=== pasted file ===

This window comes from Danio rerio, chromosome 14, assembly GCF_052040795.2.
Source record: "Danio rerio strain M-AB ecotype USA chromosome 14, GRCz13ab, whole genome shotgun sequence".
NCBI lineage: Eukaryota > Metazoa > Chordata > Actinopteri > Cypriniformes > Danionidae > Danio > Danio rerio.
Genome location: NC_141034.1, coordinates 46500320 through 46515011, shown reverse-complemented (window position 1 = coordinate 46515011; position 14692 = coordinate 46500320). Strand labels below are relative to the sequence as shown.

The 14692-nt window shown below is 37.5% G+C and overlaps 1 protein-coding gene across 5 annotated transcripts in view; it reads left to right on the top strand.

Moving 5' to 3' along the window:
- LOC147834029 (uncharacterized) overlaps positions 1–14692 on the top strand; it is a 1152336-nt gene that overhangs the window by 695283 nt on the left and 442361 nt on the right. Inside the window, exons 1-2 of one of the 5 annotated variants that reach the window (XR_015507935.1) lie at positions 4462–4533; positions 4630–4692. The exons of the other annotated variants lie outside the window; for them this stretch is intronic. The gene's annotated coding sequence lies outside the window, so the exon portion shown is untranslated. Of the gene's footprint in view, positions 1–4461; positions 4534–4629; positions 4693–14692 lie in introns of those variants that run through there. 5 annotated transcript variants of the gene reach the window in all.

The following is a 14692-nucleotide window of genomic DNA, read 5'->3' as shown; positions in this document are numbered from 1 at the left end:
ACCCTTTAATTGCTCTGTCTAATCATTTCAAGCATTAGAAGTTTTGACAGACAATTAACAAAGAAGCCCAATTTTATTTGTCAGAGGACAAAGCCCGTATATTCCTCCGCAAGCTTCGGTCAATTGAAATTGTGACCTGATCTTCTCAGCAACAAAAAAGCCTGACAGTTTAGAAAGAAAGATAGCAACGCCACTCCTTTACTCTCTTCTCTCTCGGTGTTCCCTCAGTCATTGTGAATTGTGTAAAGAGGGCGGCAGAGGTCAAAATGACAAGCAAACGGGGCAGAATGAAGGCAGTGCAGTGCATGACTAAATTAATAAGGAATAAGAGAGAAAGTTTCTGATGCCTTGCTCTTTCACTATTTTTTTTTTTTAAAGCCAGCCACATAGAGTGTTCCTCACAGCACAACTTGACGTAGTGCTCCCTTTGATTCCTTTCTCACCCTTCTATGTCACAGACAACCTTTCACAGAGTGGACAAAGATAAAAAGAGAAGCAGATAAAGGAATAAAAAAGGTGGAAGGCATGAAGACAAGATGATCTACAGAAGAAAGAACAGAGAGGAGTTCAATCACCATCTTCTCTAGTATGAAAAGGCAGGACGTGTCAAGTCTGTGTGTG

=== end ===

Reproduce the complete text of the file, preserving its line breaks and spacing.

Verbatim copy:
This window comes from Danio rerio, chromosome 14, assembly GCF_052040795.2.
Source record: "Danio rerio strain M-AB ecotype USA chromosome 14, GRCz13ab, whole genome shotgun sequence".
NCBI lineage: Eukaryota > Metazoa > Chordata > Actinopteri > Cypriniformes > Danionidae > Danio > Danio rerio.
Genome location: NC_141034.1, coordinates 46500320 through 46515011, shown reverse-complemented (window position 1 = coordinate 46515011; position 14692 = coordinate 46500320). Strand labels below are relative to the sequence as shown.

The 14692-nt window shown below is 37.5% G+C and overlaps 1 protein-coding gene across 5 annotated transcripts in view; it reads left to right on the top strand.

Moving 5' to 3' along the window:
- LOC147834029 (uncharacterized) overlaps positions 1–14692 on the top strand; it is a 1152336-nt gene that overhangs the window by 695283 nt on the left and 442361 nt on the right. Inside the window, exons 1-2 of one of the 5 annotated variants that reach the window (XR_015507935.1) lie at positions 4462–4533; positions 4630–4692. The exons of the other annotated variants lie outside the window; for them this stretch is intronic. The gene's annotated coding sequence lies outside the window, so the exon portion shown is untranslated. Of the gene's footprint in view, positions 1–4461; positions 4534–4629; positions 4693–14692 lie in introns of those variants that run through there. 5 annotated transcript variants of the gene reach the window in all.

The following is a 14692-nucleotide window of genomic DNA, read 5'->3' as shown; positions in this document are numbered from 1 at the left end:
ACCCTTTAATTGCTCTGTCTAATCATTTCAAGCATTAGAAGTTTTGACAGACAATTAACAAAGAAGCCCAATTTTATTTGTCAGAGGACAAAGCCCGTATATTCCTCCGCAAGCTTCGGTCAATTGAAATTGTGACCTGATCTTCTCAGCAACAAAAAAGCCTGACAGTTTAGAAAGAAAGATAGCAACGCCACTCCTTTACTCTCTTCTCTCTCGGTGTTCCCTCAGTCATTGTGAATTGTGTAAAGAGGGCGGCAGAGGTCAAAATGACAAGCAAACGGGGCAGAATGAAGGCAGTGCAGTGCATGACTAAATTAATAAGGAATAAGAGAGAAAGTTTCTGATGCCTTGCTCTTTCACTATTTTTTTTTTTTAAAGCCAGCCACATAGAGTGTTCCTCACAGCACAACTTGACGTAGTGCTCCCTTTGATTCCTTTCTCACCCTTCTATGTCACAGACAACCTTTCACAGAGTGGACAAAGATAAAAAGAGAAGCAGATAAAGGAATAAAAAAGGTGGAAGGCATGAAGACAAGATGATCTACAGAAGAAAGAACAGAGAGGAGTTCAATCACCATCTTCTCTAGTATGAAAAGGCAGGACGTGTCAAGTCTGTGTGTG